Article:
I'm not sure who first coined the catchphrase "surprise and delight," but whoever it was, created a pretty excellent distinction. It's worth noting that not everyone likes surprises...(as I slowly raise my hand). Honestly, they just make me nervous. Perhaps it's because they bring me back to a particularly traumatizing Tuesday night in the 90s when my mom took us to "Kid's Night" at Pizza Hut. A night that would normally be every kid's dream quickly turned nightmarish for me when we were "surprised" by an aggressive clown demanding I stop eating dinner and take a picture with him.

Adding insult to anxiety, my awkward Polaroid was then put on the wall of the only pizza place in town! A week or so later, my friend Josh, solemnly confessed that he saw me on the "wall of shame" and that he too had met the terrifying "surprise" with pretty much the exact same reaction as I'd had. In his account, all he kept saying was "I just wanted to eat my dinner."

Me too, Josh. Me too.

As this adolescent tale of franchise PTSD clearly illustrates, surprises don't always equal delight. In some instances, the "surprise" interrupts a business' objectives and puts people off for much longer than anyone would ever imagine.

And sometimes these campaigns are just haphazard and lack creativity. One company recently announced they like to "surprise and delight" their customers by giving them coupons. That kind of surprise is just not that impactful. So, if you're gonna give it try, be creative and make sure the surprise aligns with your brand. Oh, and maybe skip the clowns.

Here are 10 companies who did surprise right:

Suja Juice

Suja Juice is an organic, non-GMO, cold-pressed beverage company that offers cold-pressed juices, probiotic water, smoothies and drinking vinegars. As part of their #ItsTheJuice marketing campaign, the company used social listening to identify people who were either having a bad day, tired, sick, hungover, etc. and offered to brighten their day with a delivery of nutritious juice.

The team searched Instagram for hashtags like #sick #mondayblues #mondays #hungover #butfirstcoffee #isitfridayyet #gradschool #momlife #momprobs #lackofsleep #mood and during final exams week at colleges looking at #finals #midterms and #deadweek hashtags. With their data, they began to reach out to these individuals and offered to set them up with a juice delivery. In total, they reached almost 400 people and successfully dropped or shipped nearly 6,000 bottles of product.

Mercedes Benz

Mercedes Benz USA got in on the fun during the holiday season. The brand for their luxury cars, I mean the emblem alone screams style, and they turned up the style factor with a social media campaign that spread some serious holiday cheer. Inspired by the nearly 100 messages the company gets on Facebook and Instagram daily, the company launched the #MBSecretSanta program. The goal was to personally engage with customers, both current and potential, who engaged with the company via direct message and help customers find the perfect holiday gift. And they did just that by providing over 1000 gifts, ranging from branded bears, baby clothes, watches and Bluetooth speakers. The message that Mercedes Benz really cares about their 1 on 1 customer relationships was sent out loud and clear.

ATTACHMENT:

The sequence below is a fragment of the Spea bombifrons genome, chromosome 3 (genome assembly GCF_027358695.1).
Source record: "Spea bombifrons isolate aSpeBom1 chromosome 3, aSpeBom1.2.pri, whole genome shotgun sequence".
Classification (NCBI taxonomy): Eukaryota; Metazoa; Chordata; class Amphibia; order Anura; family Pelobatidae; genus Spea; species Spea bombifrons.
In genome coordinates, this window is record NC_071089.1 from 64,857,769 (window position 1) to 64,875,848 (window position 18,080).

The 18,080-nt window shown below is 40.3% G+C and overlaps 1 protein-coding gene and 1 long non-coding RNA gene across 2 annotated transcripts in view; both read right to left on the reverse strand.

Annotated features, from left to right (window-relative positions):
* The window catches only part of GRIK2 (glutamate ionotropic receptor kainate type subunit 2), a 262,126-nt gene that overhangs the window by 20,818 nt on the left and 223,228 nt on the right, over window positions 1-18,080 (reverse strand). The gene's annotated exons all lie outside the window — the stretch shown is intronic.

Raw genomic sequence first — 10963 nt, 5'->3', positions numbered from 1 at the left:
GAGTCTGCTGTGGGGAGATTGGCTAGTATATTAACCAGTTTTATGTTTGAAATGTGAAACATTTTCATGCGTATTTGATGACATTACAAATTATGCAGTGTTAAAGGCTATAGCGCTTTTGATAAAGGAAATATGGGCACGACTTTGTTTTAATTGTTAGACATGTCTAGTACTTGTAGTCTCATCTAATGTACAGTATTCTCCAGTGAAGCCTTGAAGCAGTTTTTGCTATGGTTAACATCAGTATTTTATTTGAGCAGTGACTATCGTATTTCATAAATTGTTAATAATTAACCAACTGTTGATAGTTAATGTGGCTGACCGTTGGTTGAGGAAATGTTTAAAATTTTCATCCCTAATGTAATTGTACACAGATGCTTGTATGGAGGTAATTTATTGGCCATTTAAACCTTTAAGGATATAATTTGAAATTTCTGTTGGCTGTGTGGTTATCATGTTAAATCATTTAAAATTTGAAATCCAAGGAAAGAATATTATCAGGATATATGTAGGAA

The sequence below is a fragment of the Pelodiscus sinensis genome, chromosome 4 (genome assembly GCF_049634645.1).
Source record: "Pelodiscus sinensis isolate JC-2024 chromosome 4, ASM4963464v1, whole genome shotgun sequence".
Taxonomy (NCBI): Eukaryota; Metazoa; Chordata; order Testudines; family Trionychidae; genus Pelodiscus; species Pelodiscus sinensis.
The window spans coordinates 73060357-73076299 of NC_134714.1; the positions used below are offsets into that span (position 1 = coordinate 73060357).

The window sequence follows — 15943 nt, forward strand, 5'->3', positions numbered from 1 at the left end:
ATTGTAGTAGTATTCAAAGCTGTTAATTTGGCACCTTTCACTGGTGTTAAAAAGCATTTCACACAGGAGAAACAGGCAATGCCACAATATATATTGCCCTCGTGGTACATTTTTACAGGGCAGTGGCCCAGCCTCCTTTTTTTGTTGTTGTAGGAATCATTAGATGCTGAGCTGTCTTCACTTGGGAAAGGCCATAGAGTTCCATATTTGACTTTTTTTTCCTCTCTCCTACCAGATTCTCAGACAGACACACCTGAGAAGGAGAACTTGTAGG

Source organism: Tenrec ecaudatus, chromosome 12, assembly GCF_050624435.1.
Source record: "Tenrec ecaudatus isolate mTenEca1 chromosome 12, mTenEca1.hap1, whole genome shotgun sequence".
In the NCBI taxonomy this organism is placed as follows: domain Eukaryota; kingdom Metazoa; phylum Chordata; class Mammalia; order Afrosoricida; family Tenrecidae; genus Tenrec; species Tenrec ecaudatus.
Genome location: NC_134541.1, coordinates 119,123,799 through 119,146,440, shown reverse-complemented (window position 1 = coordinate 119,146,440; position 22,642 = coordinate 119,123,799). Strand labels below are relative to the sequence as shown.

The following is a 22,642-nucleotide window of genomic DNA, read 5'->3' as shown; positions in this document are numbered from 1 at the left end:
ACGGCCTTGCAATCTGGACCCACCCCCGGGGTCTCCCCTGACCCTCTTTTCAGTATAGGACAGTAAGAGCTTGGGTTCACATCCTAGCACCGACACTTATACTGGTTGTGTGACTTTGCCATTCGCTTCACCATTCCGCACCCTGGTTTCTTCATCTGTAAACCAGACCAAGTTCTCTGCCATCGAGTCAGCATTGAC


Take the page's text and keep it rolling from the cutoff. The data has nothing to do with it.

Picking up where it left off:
Known as America's most convenient bank because of extended hours during the week and on weekends, TD Bank has a reputation for taking care of their customers. Well, they took it up a notch with a campaign called #TDTHANKSYOU. In an effort to thank their long standing clients, the financial institution created a special ATM (Automated Thanking Machine). By literally taking notes on the kinds of situations their clients were in and the interests they had TD then surprised clients with personalized thank you gifts ranging from Disneyland tickets for a single mom, roses for the elderly, and airline tickets for a mother who wanted to visit her sick daughter. With these amazing gestures of appreciation, TD surely garnered more loyalty from their customers and by documenting the ATM experience on video, social media allowed them to make it clear that TD not only cares about their client's bank accounts but their lives as well.


Kleenex is a tried-and-true brand of paper products. They are so popular, the name brand has become a real word. Have you ever said, "hand me some Kleenex" when you meant the Puff's tissue on the table? Point made. Kleenex has recently been using social media to connect with customers for an incredible surprise. The company, most famous for their facial tissue, monitored Facebook looking for people posting about being ill or fighting a cold. They then contacted friends and family members who helped them orchestrate their surprise. Within 1 to 2 hours of the "sickly" posts, a "Kleenex Kit" filled with Kleenex brand get-well items was delivered to the sick people. 100% of the recipients posted about their Kleenex surprises and the buzz surrounding this Feel Good by Kleenex campaign led to over 650,000 impressions and 1,800 interactions with the brand and social media users.